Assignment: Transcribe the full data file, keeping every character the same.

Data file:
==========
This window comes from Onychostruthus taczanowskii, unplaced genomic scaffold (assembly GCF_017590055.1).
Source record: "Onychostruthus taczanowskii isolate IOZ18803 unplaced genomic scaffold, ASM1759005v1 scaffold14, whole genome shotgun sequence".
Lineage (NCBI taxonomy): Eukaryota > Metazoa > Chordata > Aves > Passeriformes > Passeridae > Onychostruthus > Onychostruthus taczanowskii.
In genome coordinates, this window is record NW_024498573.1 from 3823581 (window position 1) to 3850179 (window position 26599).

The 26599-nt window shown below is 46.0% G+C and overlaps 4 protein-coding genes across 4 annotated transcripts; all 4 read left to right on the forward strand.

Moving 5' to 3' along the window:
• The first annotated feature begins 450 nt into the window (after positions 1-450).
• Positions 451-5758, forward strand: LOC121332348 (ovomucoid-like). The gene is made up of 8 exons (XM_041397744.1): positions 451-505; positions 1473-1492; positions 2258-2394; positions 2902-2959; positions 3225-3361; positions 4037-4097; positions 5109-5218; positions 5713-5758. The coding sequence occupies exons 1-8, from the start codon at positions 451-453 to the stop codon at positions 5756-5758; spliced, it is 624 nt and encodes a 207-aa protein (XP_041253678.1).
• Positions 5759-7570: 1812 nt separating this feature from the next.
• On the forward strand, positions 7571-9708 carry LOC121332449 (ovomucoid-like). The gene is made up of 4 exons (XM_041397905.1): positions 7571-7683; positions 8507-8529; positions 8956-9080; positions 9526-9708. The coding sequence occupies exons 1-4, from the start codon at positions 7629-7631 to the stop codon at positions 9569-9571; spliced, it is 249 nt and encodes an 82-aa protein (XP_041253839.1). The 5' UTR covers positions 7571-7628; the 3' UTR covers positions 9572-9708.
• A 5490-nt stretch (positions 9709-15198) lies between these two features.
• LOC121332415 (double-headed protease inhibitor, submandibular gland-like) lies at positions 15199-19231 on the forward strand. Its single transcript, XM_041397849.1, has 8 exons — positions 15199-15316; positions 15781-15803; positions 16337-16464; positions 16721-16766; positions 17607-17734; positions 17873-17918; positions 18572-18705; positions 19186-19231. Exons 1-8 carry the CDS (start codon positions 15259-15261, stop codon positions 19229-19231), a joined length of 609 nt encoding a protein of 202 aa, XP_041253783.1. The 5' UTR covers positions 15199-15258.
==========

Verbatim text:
This window comes from Onychostruthus taczanowskii, unplaced genomic scaffold (assembly GCF_017590055.1).
Source record: "Onychostruthus taczanowskii isolate IOZ18803 unplaced genomic scaffold, ASM1759005v1 scaffold14, whole genome shotgun sequence".
Lineage (NCBI taxonomy): Eukaryota > Metazoa > Chordata > Aves > Passeriformes > Passeridae > Onychostruthus > Onychostruthus taczanowskii.
In genome coordinates, this window is record NW_024498573.1 from 3823581 (window position 1) to 3850179 (window position 26599).

The 26599-nt window shown below is 46.0% G+C and overlaps 4 protein-coding genes across 4 annotated transcripts; all 4 read left to right on the forward strand.

Moving 5' to 3' along the window:
• The first annotated feature begins 450 nt into the window (after positions 1-450).
• Positions 451-5758, forward strand: LOC121332348 (ovomucoid-like). The gene is made up of 8 exons (XM_041397744.1): positions 451-505; positions 1473-1492; positions 2258-2394; positions 2902-2959; positions 3225-3361; positions 4037-4097; positions 5109-5218; positions 5713-5758. The coding sequence occupies exons 1-8, from the start codon at positions 451-453 to the stop codon at positions 5756-5758; spliced, it is 624 nt and encodes a 207-aa protein (XP_041253678.1).
• Positions 5759-7570: 1812 nt separating this feature from the next.
• On the forward strand, positions 7571-9708 carry LOC121332449 (ovomucoid-like). The gene is made up of 4 exons (XM_041397905.1): positions 7571-7683; positions 8507-8529; positions 8956-9080; positions 9526-9708. The coding sequence occupies exons 1-4, from the start codon at positions 7629-7631 to the stop codon at positions 9569-9571; spliced, it is 249 nt and encodes an 82-aa protein (XP_041253839.1). The 5' UTR covers positions 7571-7628; the 3' UTR covers positions 9572-9708.
• A 5490-nt stretch (positions 9709-15198) lies between these two features.
• LOC121332415 (double-headed protease inhibitor, submandibular gland-like) lies at positions 15199-19231 on the forward strand. Its single transcript, XM_041397849.1, has 8 exons — positions 15199-15316; positions 15781-15803; positions 16337-16464; positions 16721-16766; positions 17607-17734; positions 17873-17918; positions 18572-18705; positions 19186-19231. Exons 1-8 carry the CDS (start codon positions 15259-15261, stop codon positions 19229-19231), a joined length of 609 nt encoding a protein of 202 aa, XP_041253783.1. The 5' UTR covers positions 15199-15258.